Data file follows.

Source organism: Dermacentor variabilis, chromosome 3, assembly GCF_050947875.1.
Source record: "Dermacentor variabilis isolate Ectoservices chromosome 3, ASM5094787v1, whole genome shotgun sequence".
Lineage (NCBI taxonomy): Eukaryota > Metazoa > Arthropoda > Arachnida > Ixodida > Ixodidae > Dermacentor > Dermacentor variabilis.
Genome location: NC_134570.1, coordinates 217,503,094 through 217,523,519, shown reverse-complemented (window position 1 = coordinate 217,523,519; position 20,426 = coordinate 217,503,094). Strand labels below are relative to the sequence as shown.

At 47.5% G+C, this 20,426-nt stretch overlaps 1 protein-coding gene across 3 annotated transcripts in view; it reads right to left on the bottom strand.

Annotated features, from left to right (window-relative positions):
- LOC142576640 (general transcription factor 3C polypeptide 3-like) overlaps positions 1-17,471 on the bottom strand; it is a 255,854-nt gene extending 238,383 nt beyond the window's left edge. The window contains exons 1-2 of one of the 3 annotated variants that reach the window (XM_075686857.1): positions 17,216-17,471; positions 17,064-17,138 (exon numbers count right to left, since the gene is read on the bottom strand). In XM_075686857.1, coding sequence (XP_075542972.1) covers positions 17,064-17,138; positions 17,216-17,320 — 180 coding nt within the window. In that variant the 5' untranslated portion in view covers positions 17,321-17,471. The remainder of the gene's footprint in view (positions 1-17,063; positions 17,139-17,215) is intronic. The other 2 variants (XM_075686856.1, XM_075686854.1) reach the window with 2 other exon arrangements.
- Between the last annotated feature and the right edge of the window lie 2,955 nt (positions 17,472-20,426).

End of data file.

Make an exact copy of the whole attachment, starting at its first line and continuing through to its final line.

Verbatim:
Source organism: Dermacentor variabilis, chromosome 3, assembly GCF_050947875.1.
Source record: "Dermacentor variabilis isolate Ectoservices chromosome 3, ASM5094787v1, whole genome shotgun sequence".
Lineage (NCBI taxonomy): Eukaryota > Metazoa > Arthropoda > Arachnida > Ixodida > Ixodidae > Dermacentor > Dermacentor variabilis.
Genome location: NC_134570.1, coordinates 217,503,094 through 217,523,519, shown reverse-complemented (window position 1 = coordinate 217,523,519; position 20,426 = coordinate 217,503,094). Strand labels below are relative to the sequence as shown.

At 47.5% G+C, this 20,426-nt stretch overlaps 1 protein-coding gene across 3 annotated transcripts in view; it reads right to left on the bottom strand.

Annotated features, from left to right (window-relative positions):
- LOC142576640 (general transcription factor 3C polypeptide 3-like) overlaps positions 1-17,471 on the bottom strand; it is a 255,854-nt gene extending 238,383 nt beyond the window's left edge. The window contains exons 1-2 of one of the 3 annotated variants that reach the window (XM_075686857.1): positions 17,216-17,471; positions 17,064-17,138 (exon numbers count right to left, since the gene is read on the bottom strand). In XM_075686857.1, coding sequence (XP_075542972.1) covers positions 17,064-17,138; positions 17,216-17,320 — 180 coding nt within the window. In that variant the 5' untranslated portion in view covers positions 17,321-17,471. The remainder of the gene's footprint in view (positions 1-17,063; positions 17,139-17,215) is intronic. The other 2 variants (XM_075686856.1, XM_075686854.1) reach the window with 2 other exon arrangements.
- Between the last annotated feature and the right edge of the window lie 2,955 nt (positions 17,472-20,426).